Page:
Houston, TX 77005
4:00 p.m. Monday, Feb. 18, 2013
On Campus | Alumni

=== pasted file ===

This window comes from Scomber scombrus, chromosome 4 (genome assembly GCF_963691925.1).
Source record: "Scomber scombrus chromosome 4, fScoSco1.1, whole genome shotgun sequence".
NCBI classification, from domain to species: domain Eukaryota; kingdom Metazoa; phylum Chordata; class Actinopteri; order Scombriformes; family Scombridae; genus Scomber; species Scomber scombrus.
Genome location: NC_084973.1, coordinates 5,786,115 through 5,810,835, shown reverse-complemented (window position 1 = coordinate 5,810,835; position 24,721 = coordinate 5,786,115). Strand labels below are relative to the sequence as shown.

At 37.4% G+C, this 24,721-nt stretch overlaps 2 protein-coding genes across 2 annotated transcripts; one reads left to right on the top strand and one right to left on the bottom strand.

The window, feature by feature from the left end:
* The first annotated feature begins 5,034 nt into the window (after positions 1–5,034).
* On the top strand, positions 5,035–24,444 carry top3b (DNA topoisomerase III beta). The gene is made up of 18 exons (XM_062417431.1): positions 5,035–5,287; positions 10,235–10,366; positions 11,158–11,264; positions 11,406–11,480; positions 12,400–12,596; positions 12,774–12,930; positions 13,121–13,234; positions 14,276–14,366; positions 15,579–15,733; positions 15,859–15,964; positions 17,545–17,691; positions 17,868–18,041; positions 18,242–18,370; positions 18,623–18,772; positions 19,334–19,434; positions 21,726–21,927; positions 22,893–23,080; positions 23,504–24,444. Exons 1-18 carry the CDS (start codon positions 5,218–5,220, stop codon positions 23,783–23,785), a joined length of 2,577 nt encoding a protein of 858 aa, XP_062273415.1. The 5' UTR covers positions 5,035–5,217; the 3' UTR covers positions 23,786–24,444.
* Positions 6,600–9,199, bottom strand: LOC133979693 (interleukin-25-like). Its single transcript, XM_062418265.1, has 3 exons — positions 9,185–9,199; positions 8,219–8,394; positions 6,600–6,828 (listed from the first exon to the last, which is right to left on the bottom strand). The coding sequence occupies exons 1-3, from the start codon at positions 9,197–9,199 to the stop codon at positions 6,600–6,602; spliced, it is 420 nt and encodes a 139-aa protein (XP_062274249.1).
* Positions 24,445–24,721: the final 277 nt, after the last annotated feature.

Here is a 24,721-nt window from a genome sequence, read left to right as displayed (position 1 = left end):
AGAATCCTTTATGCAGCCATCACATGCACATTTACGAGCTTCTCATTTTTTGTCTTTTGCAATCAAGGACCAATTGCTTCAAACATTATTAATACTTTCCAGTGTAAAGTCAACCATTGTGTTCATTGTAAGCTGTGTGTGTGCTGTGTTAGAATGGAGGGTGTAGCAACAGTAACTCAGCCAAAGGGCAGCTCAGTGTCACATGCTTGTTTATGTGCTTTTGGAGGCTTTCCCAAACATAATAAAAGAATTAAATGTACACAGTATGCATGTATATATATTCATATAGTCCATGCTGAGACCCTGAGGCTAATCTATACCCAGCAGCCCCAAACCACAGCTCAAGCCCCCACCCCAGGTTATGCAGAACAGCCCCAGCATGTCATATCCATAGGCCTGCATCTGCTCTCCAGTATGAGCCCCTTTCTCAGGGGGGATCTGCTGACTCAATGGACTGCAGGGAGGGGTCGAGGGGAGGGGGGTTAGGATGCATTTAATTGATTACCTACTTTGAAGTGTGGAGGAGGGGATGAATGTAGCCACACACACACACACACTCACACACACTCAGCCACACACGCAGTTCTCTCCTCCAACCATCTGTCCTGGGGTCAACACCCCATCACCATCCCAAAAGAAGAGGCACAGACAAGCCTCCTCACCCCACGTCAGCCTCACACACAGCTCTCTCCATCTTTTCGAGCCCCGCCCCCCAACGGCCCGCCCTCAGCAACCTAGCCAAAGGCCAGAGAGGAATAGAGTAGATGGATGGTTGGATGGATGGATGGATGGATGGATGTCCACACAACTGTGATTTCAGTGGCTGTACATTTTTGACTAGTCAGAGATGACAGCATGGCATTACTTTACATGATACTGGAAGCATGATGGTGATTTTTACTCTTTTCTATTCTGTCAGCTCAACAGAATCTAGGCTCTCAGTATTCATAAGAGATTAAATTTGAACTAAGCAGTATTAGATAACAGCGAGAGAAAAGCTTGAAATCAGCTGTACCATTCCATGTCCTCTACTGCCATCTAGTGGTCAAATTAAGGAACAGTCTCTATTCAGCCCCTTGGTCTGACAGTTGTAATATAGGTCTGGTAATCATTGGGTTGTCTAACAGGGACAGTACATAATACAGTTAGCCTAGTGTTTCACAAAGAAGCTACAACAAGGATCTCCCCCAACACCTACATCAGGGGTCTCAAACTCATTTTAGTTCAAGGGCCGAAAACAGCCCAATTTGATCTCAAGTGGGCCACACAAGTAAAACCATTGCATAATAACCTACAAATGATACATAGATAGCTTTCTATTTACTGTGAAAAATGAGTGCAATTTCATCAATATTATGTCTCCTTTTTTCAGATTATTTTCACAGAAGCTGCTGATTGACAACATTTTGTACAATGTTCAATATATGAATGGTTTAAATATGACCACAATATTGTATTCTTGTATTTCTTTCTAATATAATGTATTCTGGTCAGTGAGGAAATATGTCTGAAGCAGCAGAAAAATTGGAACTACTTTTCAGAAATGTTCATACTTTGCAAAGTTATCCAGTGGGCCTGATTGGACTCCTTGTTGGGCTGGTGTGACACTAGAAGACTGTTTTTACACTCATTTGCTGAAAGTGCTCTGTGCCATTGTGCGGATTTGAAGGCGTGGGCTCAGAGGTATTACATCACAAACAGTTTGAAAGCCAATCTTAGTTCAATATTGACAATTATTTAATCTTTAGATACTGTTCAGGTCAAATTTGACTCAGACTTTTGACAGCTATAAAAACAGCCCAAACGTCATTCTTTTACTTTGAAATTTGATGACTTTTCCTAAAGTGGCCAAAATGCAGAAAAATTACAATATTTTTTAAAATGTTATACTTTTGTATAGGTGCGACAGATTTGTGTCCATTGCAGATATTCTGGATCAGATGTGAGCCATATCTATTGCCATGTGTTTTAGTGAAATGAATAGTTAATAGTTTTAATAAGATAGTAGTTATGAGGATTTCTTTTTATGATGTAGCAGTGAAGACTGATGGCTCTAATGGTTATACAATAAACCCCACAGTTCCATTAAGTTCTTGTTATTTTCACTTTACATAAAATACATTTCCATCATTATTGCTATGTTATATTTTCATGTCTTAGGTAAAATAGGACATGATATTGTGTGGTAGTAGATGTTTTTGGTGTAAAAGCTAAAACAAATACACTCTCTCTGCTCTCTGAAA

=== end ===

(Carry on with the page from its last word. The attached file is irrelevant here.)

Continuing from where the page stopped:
Abstract: The production of H2, especially with visible light, has attracted great attention because of its potential use as a source of clean and renewable energy. The splitting of water into H2 and O2 is one of greatest challenges facing us today. In nature, water splitting is accomplished in photosynthesis process by the Mn4CaO5 cluster of the oxygen-evolving center (OEC) in photosystem II, while the proton reduction and H2 oxidation are realized by the Ni- and Fe-based active sites in hydrogenases. Besides water splitting, H2 production from alternative sources such as abundant biomass has also bees a subject of intense interest. Inspired by natural photosynthesis, oxidation of hydrocarbons with light and water has been reported to reduce the use of hazardous chemicals and waste production. Our progress in photocatalytic H2 production coupled with hydrocarbon oxidation from water, or catalyzed by a Co complex in aqueous soluiton will be discussed.1,2 (1. Singh, W. M.; Pegram, D.; Duan, H.; Kalita, D.; Simone, P.; Emmert, G. L.; Zhao, X. Angew. Chem., Int. Ed. 2012, 51, 1653-1656. 2. Singh, W. M.; Baine, T.; Kudo, S.; Tian, S.; Ma, X. A. N.; Zhou, H.; DeYonker, N. J.; Pham, T. C.; Bollinger, J. C.; Baker, D. L.; Yan, B.; Webster, C. E.; Zhao, X. Angew. Chem., Int. Ed. 2012, 5941-5944).